Medicaid Waiver and the YoungJuly 12, 2011 1:21 pm Consumer Articles, Medicaid
Some people require skilled care services even at a young age. For example, some people in their early 50’s with advanced Parkinson’s Disease or Multiple Sclerosis find that the only way to afford needed services is to reside in a nursing home where Medical Assistance will cover the costs of care.
Unfortunately, while such people need intensive physical care, they often do not suffer from dementia and are decades younger than most other nursing home residents. Consequently, a nursing home would not to be the most appropriate care environment from a socialization point of view.
The good news is that in Maryland and other states, the Medicaid program sometimes will waive the requirement that one reside in a nursing home to obtain Medicaid benefits for long term care costs. These programs are known as Medicaid Waiver programs. However, there is a vast waiting list for the Medicaid Waiver program in Maryland, and it can take three or four years before one’s name rises to the top of the list.
Fortunately, there is a shortcut to the top of the Medicaid waiver waiting list. If an individual is receiving long term care in a nursing home and applies for and is awarded Medicaid, for which there is no waiting list, then, once Medicaid is established, such person could transfer to assisted living, or even return home and receive home care, and have the Medicaid dollars follow him out.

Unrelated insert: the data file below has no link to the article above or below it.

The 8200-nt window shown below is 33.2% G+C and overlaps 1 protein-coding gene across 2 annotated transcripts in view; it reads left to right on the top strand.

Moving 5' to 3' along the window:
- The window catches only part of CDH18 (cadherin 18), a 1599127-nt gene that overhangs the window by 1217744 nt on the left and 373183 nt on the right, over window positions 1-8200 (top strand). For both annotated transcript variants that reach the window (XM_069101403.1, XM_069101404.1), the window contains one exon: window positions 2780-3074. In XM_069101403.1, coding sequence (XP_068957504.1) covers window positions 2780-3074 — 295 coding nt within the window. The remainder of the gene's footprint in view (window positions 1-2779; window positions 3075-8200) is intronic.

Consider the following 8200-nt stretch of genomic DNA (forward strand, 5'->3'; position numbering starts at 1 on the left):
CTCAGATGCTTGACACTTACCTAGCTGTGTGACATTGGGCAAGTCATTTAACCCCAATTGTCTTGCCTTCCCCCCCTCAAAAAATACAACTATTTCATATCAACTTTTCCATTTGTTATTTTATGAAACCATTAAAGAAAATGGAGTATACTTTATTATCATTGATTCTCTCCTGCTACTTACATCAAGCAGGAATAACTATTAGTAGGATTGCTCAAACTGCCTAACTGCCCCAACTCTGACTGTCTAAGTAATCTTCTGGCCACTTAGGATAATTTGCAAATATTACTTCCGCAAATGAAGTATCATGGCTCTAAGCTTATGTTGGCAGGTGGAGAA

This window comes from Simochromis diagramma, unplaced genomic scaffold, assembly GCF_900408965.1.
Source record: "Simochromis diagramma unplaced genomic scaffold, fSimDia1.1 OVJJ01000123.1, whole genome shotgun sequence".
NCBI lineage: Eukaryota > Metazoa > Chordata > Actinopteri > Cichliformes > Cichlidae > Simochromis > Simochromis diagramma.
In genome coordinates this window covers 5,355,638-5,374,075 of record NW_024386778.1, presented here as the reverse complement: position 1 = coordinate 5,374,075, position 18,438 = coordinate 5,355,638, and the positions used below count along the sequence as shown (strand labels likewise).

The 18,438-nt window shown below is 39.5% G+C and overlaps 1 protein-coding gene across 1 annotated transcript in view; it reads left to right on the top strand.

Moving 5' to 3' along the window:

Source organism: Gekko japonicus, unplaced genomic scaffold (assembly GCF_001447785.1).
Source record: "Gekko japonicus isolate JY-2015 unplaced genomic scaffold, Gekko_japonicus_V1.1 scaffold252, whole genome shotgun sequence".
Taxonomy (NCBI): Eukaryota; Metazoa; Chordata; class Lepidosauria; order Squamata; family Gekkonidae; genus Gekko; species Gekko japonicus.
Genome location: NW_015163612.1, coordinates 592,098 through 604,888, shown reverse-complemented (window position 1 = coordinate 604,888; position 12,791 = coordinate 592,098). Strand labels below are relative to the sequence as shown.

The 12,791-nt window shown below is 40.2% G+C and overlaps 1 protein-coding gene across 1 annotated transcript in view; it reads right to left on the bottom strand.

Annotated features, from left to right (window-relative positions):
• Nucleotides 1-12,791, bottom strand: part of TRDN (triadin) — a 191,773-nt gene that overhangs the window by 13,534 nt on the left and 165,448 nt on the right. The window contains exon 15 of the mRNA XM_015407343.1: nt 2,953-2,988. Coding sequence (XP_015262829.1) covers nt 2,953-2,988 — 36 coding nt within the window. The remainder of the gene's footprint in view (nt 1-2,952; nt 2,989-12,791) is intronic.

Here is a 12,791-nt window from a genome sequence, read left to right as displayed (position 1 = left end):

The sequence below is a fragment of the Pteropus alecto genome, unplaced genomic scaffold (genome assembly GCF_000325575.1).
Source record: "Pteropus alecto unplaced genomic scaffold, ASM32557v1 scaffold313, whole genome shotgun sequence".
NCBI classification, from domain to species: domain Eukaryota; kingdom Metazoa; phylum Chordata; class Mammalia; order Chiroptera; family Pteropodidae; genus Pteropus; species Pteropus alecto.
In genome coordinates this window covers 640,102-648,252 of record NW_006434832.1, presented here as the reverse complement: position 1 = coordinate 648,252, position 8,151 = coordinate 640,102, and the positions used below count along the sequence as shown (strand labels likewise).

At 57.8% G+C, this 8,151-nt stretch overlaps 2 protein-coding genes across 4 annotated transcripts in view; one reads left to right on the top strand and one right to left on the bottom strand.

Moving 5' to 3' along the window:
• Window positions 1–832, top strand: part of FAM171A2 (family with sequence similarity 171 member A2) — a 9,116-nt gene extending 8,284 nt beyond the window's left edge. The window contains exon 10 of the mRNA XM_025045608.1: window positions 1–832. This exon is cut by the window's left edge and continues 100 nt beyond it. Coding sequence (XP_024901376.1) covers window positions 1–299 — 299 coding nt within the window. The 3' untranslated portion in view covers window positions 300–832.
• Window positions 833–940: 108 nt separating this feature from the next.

In other words, the Medicaid eligible nursing home resident can move to another care environment and immediately qualify for the Medicaid Waiver program, bypassing the waiting list altogether.
Thus, relatively young people who suffer from advanced debilitating disease may be able to obtain Medicaid dollars to cover the care costs in an appropriate care setting. However, such person may first have to undergo a less appropriate nursing home stay in order to secure such benefits.
The Gatesman Law Office assists clients in obtaining public benefits to cover essential and prohibitively expensive health care coverage which otherwise would be unavailable.